“If they give you room, it’s even easier to beat them. So it’s a compounding, cascading collection of issues for the other team when Ohai steps in and does that out of the gate.”
After Ohai’s goal, the Hurricanes played more tentative defense and gave the North Carolina players more room to move the ball.
Ohai said Miami’s defense started collapsing more into the middle of the field and leaving the flanks open.
“When you’ve got our kind of speed, they almost don’t want to close you down quickly,” Dorrance said. “When you’ve gone by players a couple of times in a match, they’re reluctant to mark you tightly.”
The Tar Heels made the most of that space in the second half, when they scored three goals in a span of a minute and a half.
Ohai said that after the first of those goals, which put UNC up 3-0, the Hurricanes were done.
“Obviously that was the breaking point for them,” Ohai said. “After that third goal, I think they just broke a little bit, and that’s when we finished.”
After the last goal in the sequence, with North Carolina leading 5-0, Miami pulled its goalie.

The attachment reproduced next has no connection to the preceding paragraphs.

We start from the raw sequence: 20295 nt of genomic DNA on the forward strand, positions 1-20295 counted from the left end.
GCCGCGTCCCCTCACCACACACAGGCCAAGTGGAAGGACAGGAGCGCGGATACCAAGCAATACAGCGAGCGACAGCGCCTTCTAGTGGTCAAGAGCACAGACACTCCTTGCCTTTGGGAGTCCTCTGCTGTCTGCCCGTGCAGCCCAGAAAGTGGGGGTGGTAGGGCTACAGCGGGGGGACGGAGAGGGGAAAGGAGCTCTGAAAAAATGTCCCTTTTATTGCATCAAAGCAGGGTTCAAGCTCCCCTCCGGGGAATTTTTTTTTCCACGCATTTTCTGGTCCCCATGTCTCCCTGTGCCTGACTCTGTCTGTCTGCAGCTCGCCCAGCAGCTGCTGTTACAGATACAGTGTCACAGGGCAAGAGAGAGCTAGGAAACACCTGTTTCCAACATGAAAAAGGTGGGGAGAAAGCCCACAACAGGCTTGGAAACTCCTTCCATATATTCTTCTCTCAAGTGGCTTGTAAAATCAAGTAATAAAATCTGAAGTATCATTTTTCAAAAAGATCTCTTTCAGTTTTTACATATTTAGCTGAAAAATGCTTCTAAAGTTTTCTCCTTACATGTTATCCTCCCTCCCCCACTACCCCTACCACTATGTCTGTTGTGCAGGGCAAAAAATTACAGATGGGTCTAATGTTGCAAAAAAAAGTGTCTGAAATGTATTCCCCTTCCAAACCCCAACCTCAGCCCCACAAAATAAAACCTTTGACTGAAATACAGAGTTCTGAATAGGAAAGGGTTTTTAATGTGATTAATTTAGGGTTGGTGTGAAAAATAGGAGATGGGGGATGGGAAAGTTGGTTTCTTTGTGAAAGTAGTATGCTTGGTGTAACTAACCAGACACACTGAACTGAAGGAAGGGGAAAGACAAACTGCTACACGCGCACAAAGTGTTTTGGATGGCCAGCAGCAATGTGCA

Midfielder Paige Nielsen, who scored the last UNC goal, said the Tar Heels’ aggressiveness caused the Hurricanes’ defensive struggles.
“They definitely had a tough time in goal, but today our finishing was on,” Nielsen said. “We tried to get everything on frame today, and the goalie’s bound to make mistakes. We all crash the goal line.”
But even if the whole team capitalized — six different players scored the six goals — Ohai got it all started with one strong individual play.
After that, Dorrance said, Miami had a tough time fighting back against the Tar Heels.
“To give up a goal to us, when we’ve got so much energy and so much talent, I think it exacerbates the wound,” Dorrance said. “I think it just made it very hard for them.”
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